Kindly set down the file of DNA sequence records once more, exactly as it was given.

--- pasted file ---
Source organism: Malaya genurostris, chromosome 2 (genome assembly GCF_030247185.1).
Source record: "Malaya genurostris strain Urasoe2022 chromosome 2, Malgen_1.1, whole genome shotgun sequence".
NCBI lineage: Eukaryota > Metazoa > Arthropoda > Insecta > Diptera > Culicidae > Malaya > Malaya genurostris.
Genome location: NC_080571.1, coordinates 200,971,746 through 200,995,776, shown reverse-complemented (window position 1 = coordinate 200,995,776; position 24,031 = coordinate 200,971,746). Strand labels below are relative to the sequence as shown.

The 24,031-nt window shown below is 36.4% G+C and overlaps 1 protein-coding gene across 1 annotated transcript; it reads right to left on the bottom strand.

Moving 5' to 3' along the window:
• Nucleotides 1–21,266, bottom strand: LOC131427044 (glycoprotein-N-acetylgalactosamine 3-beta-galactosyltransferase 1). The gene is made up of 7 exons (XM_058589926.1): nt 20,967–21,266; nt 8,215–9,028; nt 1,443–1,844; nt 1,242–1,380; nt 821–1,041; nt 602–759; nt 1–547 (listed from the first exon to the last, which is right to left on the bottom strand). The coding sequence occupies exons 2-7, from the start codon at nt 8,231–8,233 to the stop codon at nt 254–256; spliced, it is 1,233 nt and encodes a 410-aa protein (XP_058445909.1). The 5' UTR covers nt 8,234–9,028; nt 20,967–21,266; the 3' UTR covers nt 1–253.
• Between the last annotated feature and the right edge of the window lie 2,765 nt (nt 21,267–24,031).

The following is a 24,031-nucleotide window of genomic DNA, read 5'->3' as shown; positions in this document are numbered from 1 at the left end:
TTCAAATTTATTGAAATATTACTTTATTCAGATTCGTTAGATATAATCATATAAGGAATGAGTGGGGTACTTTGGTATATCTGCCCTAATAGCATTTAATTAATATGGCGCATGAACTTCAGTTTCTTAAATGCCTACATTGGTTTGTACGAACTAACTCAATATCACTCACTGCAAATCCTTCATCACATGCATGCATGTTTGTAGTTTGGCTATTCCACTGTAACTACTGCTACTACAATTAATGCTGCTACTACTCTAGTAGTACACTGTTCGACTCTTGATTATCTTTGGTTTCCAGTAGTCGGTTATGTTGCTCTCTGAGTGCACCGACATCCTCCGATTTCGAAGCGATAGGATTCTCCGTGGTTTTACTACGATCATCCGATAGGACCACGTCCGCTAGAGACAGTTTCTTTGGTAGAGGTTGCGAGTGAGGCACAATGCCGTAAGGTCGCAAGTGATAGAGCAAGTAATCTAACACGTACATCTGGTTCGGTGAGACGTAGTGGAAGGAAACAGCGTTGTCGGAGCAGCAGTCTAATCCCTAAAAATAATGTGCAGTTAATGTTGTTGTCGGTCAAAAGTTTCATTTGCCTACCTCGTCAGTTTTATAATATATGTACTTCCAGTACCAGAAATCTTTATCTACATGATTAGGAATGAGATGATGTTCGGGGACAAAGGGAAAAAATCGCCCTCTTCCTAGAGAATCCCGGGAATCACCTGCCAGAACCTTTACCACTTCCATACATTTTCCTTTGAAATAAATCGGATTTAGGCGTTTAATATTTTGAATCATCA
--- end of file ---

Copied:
Source organism: Malaya genurostris, chromosome 2 (genome assembly GCF_030247185.1).
Source record: "Malaya genurostris strain Urasoe2022 chromosome 2, Malgen_1.1, whole genome shotgun sequence".
NCBI lineage: Eukaryota > Metazoa > Arthropoda > Insecta > Diptera > Culicidae > Malaya > Malaya genurostris.
Genome location: NC_080571.1, coordinates 200,971,746 through 200,995,776, shown reverse-complemented (window position 1 = coordinate 200,995,776; position 24,031 = coordinate 200,971,746). Strand labels below are relative to the sequence as shown.

The 24,031-nt window shown below is 36.4% G+C and overlaps 1 protein-coding gene across 1 annotated transcript; it reads right to left on the bottom strand.

Moving 5' to 3' along the window:
• Nucleotides 1–21,266, bottom strand: LOC131427044 (glycoprotein-N-acetylgalactosamine 3-beta-galactosyltransferase 1). The gene is made up of 7 exons (XM_058589926.1): nt 20,967–21,266; nt 8,215–9,028; nt 1,443–1,844; nt 1,242–1,380; nt 821–1,041; nt 602–759; nt 1–547 (listed from the first exon to the last, which is right to left on the bottom strand). The coding sequence occupies exons 2-7, from the start codon at nt 8,231–8,233 to the stop codon at nt 254–256; spliced, it is 1,233 nt and encodes a 410-aa protein (XP_058445909.1). The 5' UTR covers nt 8,234–9,028; nt 20,967–21,266; the 3' UTR covers nt 1–253.
• Between the last annotated feature and the right edge of the window lie 2,765 nt (nt 21,267–24,031).

The following is a 24,031-nucleotide window of genomic DNA, read 5'->3' as shown; positions in this document are numbered from 1 at the left end:
TTCAAATTTATTGAAATATTACTTTATTCAGATTCGTTAGATATAATCATATAAGGAATGAGTGGGGTACTTTGGTATATCTGCCCTAATAGCATTTAATTAATATGGCGCATGAACTTCAGTTTCTTAAATGCCTACATTGGTTTGTACGAACTAACTCAATATCACTCACTGCAAATCCTTCATCACATGCATGCATGTTTGTAGTTTGGCTATTCCACTGTAACTACTGCTACTACAATTAATGCTGCTACTACTCTAGTAGTACACTGTTCGACTCTTGATTATCTTTGGTTTCCAGTAGTCGGTTATGTTGCTCTCTGAGTGCACCGACATCCTCCGATTTCGAAGCGATAGGATTCTCCGTGGTTTTACTACGATCATCCGATAGGACCACGTCCGCTAGAGACAGTTTCTTTGGTAGAGGTTGCGAGTGAGGCACAATGCCGTAAGGTCGCAAGTGATAGAGCAAGTAATCTAACACGTACATCTGGTTCGGTGAGACGTAGTGGAAGGAAACAGCGTTGTCGGAGCAGCAGTCTAATCCCTAAAAATAATGTGCAGTTAATGTTGTTGTCGGTCAAAAGTTTCATTTGCCTACCTCGTCAGTTTTATAATATATGTACTTCCAGTACCAGAAATCTTTATCTACATGATTAGGAATGAGATGATGTTCGGGGACAAAGGGAAAAAATCGCCCTCTTCCTAGAGAATCCCGGGAATCACCTGCCAGAACCTTTACCACTTCCATACATTTTCCTTTGAAATAAATCGGATTTAGGCGTTTAATATTTTGAATCATCA